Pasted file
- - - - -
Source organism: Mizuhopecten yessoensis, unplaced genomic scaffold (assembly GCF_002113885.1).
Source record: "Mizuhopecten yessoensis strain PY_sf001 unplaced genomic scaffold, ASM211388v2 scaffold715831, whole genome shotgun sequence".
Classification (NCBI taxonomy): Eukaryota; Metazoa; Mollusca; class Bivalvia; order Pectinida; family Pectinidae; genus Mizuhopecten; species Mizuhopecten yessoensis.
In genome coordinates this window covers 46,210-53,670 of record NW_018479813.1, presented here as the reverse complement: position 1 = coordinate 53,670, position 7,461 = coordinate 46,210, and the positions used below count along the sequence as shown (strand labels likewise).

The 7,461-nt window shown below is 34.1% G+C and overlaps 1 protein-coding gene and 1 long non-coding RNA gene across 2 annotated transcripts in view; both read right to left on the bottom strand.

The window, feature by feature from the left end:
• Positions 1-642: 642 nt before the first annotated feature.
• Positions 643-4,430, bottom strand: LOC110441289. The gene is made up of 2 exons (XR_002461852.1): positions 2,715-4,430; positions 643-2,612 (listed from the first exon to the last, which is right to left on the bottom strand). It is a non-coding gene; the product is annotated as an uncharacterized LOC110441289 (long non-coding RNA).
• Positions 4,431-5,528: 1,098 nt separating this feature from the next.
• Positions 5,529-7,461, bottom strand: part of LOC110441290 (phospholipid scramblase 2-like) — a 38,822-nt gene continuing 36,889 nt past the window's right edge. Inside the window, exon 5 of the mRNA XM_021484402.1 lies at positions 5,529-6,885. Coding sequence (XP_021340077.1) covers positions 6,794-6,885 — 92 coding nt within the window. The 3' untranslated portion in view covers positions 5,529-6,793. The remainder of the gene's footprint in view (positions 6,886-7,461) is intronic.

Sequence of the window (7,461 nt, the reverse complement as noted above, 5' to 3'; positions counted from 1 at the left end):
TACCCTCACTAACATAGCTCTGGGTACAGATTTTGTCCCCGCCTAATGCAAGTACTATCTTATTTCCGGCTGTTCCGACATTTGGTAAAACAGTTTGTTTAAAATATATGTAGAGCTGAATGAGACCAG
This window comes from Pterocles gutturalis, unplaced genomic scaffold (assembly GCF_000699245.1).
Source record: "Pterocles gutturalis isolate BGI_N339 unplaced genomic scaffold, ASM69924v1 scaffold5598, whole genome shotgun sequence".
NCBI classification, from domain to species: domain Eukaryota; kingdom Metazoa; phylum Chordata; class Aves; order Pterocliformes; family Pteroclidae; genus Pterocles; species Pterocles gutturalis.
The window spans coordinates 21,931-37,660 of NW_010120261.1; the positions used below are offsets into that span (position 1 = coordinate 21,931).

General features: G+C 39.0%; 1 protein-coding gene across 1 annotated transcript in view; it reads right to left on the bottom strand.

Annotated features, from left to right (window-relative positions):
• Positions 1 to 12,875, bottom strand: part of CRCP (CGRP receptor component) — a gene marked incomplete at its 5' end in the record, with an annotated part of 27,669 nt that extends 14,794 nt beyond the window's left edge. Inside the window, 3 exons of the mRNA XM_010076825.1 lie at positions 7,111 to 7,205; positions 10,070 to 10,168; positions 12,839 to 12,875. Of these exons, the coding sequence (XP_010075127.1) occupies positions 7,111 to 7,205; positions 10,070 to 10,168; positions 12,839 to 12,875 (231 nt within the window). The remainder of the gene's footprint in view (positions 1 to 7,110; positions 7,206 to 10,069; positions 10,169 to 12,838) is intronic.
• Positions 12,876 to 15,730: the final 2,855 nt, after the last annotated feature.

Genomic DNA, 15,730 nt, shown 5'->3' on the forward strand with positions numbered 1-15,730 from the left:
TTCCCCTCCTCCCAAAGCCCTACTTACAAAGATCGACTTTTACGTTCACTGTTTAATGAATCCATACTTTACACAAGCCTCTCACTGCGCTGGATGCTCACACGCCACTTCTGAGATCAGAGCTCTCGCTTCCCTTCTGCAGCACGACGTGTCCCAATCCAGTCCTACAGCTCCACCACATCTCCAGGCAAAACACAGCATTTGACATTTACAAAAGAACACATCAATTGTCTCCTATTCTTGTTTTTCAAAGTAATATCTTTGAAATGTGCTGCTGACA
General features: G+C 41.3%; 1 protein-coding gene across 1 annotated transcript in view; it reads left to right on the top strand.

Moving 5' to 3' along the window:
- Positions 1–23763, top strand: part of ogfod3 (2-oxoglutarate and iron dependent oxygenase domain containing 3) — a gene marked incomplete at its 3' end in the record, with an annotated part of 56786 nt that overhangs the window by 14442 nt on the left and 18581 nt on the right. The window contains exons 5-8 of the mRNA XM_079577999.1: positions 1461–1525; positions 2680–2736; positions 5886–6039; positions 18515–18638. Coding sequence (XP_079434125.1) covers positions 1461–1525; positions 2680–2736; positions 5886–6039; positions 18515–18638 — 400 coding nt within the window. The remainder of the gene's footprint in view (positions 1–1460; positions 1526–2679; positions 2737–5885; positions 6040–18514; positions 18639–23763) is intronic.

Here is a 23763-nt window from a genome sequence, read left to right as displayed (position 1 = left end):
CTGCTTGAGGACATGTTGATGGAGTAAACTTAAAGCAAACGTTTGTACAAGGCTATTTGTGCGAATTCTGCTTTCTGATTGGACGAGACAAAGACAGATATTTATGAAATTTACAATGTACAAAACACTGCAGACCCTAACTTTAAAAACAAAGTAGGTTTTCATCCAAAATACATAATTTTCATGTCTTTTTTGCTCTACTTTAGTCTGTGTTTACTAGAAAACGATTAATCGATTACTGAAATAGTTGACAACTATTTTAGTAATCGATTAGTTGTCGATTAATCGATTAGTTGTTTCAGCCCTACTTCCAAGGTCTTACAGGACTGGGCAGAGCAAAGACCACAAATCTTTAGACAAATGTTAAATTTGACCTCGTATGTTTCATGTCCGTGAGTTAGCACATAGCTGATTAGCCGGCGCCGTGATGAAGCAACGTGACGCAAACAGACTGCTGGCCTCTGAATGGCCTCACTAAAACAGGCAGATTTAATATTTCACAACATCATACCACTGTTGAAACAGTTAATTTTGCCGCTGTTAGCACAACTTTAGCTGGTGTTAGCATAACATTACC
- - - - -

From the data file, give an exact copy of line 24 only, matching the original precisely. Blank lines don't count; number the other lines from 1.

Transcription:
Moving 5' to 3' along the window: